1877, In Denmark, Gustav de Laval invented a mechanical cream separator, greatly reducing production costs.
1873, The Chivers family began a jam factory near Cambridge.
9/7/1872. John Blondel patented the first doughnut cutter in America. A sea captain, he is said to have invented the hole so he could slip the doughnut over the handle of the ship’s wheel and enjoy his snack whilst steering.
1863, In the UK, the first National Food Survey was conducted. 370 familes of the ‘labouring classes’ were questioned on their daily diet.
15/5/1862, The US Department of Agriculture was created.
30/9/1861, William Wrigley junior, who popularised chewing gum, was born this day.
7/4/1860, Birth of William Kellogg, inventor of breakfast cereal, originally used in the treatment of mental patients.
23/9/1848. Chewing gum was commercially produced for the first time. It was called ‘State of Maine Pure Spruce Gum’.
1847, A Vegetarian Society was established in London.
11/3/1845, Self-raising flour was patented by Henry Jones of Bristol.
14/3/1836. Isabella Mary Mayson, who became Mrs Beeton of cookery book fame, was born in Heidelberg.
1805, The first allotments in Britain were created, at Brompton, Yorkshire; rented out to households drawn into cities by the Industrial Revolution.
1797, James Kieller began to manufacture the first orange marmalade, in Dundee, Scotland.
1762, John Montagu, Earl of Sandwich, created the first ‘sandwich’ by placing a slice of meat between two slices of bread, to alow him to eat whilst continuing toi gamble,
1686, ‘Cordon Bleu’ cookery originated in the Institut de Saint-Louis, founded by Madame Maintenon for 250 daughters of impoverished nobility, especially titled army officers. The school became famous for its cookery lessons, and the girls who graduated from there wore blue ribbons (cordon bleu) as part of the graduation uniform.
1686, The croissant was invented about this time, either in Vienna or Budapest; one story has the night bakers in Budapest hearing the Ottoman Turks tunnelling into the city; they raised the alarm and saved the city, Afterwards they baked the crescent-shaped rolls as a copy of the symbol on the vanquished Ottoman flag.
16/9/1542, The French King, Francois I, was prescribed a new food by his Ottoman Turkish doctor. This food was yoghurt.
1250, Ravioli, in the form of cheese sauce contained in parcels of pasta, was now being consumed in Rome.
1249, A Mediaeval northern European town of 3,000 people consumed 1,500 tons of grain annually, which would require 10,000 acres (40 square kilometres) of agricultural land.
Palm Sunday, 1098. The first Cistercian Abbey was founded, in a desolate swamp 14 miles from Dijon. The Cistercian order monks ‘subject themselves to severe discipline, eating no meat or fat, wearing no comfortable clothing such as breeches or coats. They observed strict silence as they work, and abhored sloth. They did not use slave labour and they did much of their own farming and were skilled at building and civil engineering.
4/6/1070. Roquefort cheese was created in a cave near Roquefort, France.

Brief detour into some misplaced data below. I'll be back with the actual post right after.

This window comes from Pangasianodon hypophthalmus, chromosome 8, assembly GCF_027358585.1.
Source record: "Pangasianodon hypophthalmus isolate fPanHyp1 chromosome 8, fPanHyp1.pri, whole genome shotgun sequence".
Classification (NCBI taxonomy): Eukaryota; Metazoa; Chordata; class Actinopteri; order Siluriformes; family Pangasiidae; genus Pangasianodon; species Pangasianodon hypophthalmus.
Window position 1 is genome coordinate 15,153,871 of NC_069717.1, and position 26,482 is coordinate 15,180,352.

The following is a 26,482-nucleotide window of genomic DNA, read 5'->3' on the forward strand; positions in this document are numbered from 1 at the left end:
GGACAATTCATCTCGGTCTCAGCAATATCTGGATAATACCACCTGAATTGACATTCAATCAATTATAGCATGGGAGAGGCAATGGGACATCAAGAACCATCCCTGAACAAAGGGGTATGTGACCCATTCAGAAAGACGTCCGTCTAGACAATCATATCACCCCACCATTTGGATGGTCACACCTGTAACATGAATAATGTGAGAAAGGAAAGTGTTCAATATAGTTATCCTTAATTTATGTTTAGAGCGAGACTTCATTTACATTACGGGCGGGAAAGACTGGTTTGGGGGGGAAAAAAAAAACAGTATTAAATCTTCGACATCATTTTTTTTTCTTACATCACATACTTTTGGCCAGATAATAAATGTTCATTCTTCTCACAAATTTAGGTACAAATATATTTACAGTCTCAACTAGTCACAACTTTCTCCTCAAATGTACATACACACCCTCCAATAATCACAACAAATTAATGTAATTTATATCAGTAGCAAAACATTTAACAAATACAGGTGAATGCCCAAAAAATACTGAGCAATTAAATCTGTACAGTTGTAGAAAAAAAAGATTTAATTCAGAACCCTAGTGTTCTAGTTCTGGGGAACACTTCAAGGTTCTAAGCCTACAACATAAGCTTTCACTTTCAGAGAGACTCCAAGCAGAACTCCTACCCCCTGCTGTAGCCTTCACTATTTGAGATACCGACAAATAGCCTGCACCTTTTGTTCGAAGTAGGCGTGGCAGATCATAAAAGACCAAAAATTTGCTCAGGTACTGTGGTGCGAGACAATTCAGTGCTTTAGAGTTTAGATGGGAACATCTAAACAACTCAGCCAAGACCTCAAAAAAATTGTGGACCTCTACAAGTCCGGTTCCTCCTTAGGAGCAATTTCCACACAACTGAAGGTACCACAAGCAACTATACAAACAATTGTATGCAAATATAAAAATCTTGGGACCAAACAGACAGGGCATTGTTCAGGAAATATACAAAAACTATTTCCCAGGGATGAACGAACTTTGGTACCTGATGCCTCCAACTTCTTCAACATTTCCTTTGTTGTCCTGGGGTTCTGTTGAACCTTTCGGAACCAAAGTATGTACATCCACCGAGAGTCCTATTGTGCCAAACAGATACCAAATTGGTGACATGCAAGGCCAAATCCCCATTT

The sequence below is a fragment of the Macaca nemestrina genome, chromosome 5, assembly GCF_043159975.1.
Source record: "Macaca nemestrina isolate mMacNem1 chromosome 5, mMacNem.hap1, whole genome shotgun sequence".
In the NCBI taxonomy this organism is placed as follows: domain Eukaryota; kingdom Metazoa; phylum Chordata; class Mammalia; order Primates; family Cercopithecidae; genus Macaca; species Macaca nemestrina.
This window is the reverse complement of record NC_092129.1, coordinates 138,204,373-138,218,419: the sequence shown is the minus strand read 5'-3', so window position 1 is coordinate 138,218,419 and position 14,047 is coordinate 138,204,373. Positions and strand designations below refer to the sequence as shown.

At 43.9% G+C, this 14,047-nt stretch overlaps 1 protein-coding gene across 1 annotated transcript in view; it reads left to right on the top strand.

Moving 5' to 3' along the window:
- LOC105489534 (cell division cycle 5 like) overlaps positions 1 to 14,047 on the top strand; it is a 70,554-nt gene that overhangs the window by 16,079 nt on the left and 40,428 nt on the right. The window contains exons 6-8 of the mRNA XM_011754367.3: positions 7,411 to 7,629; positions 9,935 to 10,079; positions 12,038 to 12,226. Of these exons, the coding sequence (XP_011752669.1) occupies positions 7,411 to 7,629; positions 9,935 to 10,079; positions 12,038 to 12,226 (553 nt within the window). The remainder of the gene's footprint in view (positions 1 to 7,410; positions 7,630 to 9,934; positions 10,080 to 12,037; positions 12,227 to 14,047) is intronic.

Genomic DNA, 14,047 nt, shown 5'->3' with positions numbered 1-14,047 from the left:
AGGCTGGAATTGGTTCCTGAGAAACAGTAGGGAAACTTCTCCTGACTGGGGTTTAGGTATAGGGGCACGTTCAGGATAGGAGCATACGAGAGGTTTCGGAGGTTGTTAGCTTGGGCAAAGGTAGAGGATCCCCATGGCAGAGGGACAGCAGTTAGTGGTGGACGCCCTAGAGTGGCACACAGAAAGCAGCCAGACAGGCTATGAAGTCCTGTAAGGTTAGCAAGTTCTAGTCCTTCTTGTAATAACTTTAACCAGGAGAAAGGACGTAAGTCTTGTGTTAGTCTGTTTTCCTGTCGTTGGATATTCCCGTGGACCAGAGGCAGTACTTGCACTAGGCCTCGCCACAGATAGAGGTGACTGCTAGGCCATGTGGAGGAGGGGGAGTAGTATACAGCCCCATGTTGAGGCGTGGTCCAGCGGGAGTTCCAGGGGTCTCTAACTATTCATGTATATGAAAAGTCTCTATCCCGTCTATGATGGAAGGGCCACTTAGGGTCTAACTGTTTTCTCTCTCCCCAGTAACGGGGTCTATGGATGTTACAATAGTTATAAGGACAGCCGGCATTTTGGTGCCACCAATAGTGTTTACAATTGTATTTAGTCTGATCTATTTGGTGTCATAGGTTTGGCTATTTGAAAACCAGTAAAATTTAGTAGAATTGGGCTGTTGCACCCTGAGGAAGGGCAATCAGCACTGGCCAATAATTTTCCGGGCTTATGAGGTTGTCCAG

300, The average citizen of Rome breakfasted on bean stew and then unleavened bread, toasted on cinders, with milk or honey. At midday, lunch consisted of fruit, a sweet confection, fruit, cheese and watered wine (the prandium). The evening meal, or convivium, might include meat, fish, cereals, porridge, and onions fried in oil and seasoned with chickpeas and vinegar.
500 BCE Wet rice cultivation began in Japan,
800 BCE, Rice was now a major part of the Chinese diet (see 2300 BCE).
Appendix 0.0 - War, Famine, Poverty, Disease and Rationing
Historical, food shortages have occurred in all or parts of, inter alia:- Argentina, China, Ethiopia, France, Germany, India, Iran, Ireland, The Netherlands, Russia (USSR), South Sudan, Spain, Uganda, UK, USA, Zimbabwe,
20/2/2017, The UN declared a famine in South Sudan; the first famine it had declared for six years.
2016, The number of undernourished people rose for the first time since 2003, when the figure stood at 947 million (14/7% of global population). In 2015 the figure was 777 million (10.6%), rising to 815 million (11.0%) in 2016. Armed conficts were blamed for the rise. Climate disasters also cause conflict through creating food shortages.
16/10/2000. Food riots hit Harare, capital of Zimbabwe.
22/3/1991. Millions of people were threatened by starvation and civil war in Ethiopia.
14/12/1990. The EC agreed to send food aid to the USSR, whose food distribution system had collapsed.
15/10/1990. Gorbachev was awarded the Nobel Peace Prize. However in November and December bread rationing had to be introduced in some Russian cities, including Leningrad. Despite a record harvest, distribution systems had broken down. Grain rotted in Russian warehouses whilst the international community, led by Germany, sent emergency food aid.
27/5/1990, The Kremlin announced economic reforms that would phase out subsidies on many staple foods, causing meat, sugar and bread prices to double or treble. The reforms would not take effect without Parliamentary approval, and a shopping frenzy ensued, emptying shop shelves.